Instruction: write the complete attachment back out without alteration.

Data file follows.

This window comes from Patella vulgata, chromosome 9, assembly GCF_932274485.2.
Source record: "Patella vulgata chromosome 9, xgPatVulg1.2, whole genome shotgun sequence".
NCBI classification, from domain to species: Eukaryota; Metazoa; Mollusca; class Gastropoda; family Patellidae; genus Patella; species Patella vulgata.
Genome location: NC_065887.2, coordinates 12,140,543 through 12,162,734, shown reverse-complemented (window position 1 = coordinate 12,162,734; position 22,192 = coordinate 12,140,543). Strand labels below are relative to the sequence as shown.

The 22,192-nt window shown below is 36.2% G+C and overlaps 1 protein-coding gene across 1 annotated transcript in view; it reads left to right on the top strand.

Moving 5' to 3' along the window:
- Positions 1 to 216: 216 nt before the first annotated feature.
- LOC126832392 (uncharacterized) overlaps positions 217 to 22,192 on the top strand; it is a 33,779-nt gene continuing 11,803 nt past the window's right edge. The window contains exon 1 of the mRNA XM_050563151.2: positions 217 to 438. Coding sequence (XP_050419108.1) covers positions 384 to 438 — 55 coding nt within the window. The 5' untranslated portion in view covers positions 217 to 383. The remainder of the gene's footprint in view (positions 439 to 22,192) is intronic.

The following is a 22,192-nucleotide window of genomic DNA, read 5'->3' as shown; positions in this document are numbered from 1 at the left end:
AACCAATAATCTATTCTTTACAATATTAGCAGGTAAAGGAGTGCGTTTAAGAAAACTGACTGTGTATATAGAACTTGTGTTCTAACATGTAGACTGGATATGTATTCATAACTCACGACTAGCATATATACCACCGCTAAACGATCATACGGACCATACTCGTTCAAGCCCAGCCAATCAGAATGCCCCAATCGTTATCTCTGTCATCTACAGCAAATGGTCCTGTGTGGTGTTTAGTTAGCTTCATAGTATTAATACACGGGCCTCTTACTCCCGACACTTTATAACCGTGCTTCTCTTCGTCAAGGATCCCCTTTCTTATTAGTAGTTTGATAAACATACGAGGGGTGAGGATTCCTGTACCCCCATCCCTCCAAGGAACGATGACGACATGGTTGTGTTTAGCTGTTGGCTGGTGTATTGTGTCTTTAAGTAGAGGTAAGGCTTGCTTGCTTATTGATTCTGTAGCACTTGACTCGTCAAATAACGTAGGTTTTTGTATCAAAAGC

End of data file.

This window comes from Patella vulgata, chromosome 9, assembly GCF_932274485.2.
Source record: "Patella vulgata chromosome 9, xgPatVulg1.2, whole genome shotgun sequence".
NCBI classification, from domain to species: Eukaryota; Metazoa; Mollusca; class Gastropoda; family Patellidae; genus Patella; species Patella vulgata.
Genome location: NC_065887.2, coordinates 12,140,543 through 12,162,734, shown reverse-complemented (window position 1 = coordinate 12,162,734; position 22,192 = coordinate 12,140,543). Strand labels below are relative to the sequence as shown.

The 22,192-nt window shown below is 36.2% G+C and overlaps 1 protein-coding gene across 1 annotated transcript in view; it reads left to right on the top strand.

Moving 5' to 3' along the window:
- Positions 1 to 216: 216 nt before the first annotated feature.
- LOC126832392 (uncharacterized) overlaps positions 217 to 22,192 on the top strand; it is a 33,779-nt gene continuing 11,803 nt past the window's right edge. The window contains exon 1 of the mRNA XM_050563151.2: positions 217 to 438. Coding sequence (XP_050419108.1) covers positions 384 to 438 — 55 coding nt within the window. The 5' untranslated portion in view covers positions 217 to 383. The remainder of the gene's footprint in view (positions 439 to 22,192) is intronic.

The following is a 22,192-nucleotide window of genomic DNA, read 5'->3' as shown; positions in this document are numbered from 1 at the left end:
AACCAATAATCTATTCTTTACAATATTAGCAGGTAAAGGAGTGCGTTTAAGAAAACTGACTGTGTATATAGAACTTGTGTTCTAACATGTAGACTGGATATGTATTCATAACTCACGACTAGCATATATACCACCGCTAAACGATCATACGGACCATACTCGTTCAAGCCCAGCCAATCAGAATGCCCCAATCGTTATCTCTGTCATCTACAGCAAATGGTCCTGTGTGGTGTTTAGTTAGCTTCATAGTATTAATACACGGGCCTCTTACTCCCGACACTTTATAACCGTGCTTCTCTTCGTCAAGGATCCCCTTTCTTATTAGTAGTTTGATAAACATACGAGGGGTGAGGATTCCTGTACCCCCATCCCTCCAAGGAACGATGACGACATGGTTGTGTTTAGCTGTTGGCTGGTGTATTGTGTCTTTAAGTAGAGGTAAGGCTTGCTTGCTTATTGATTCTGTAGCACTTGACTCGTCAAATAACGTAGGTTTTTGTATCAAAAGC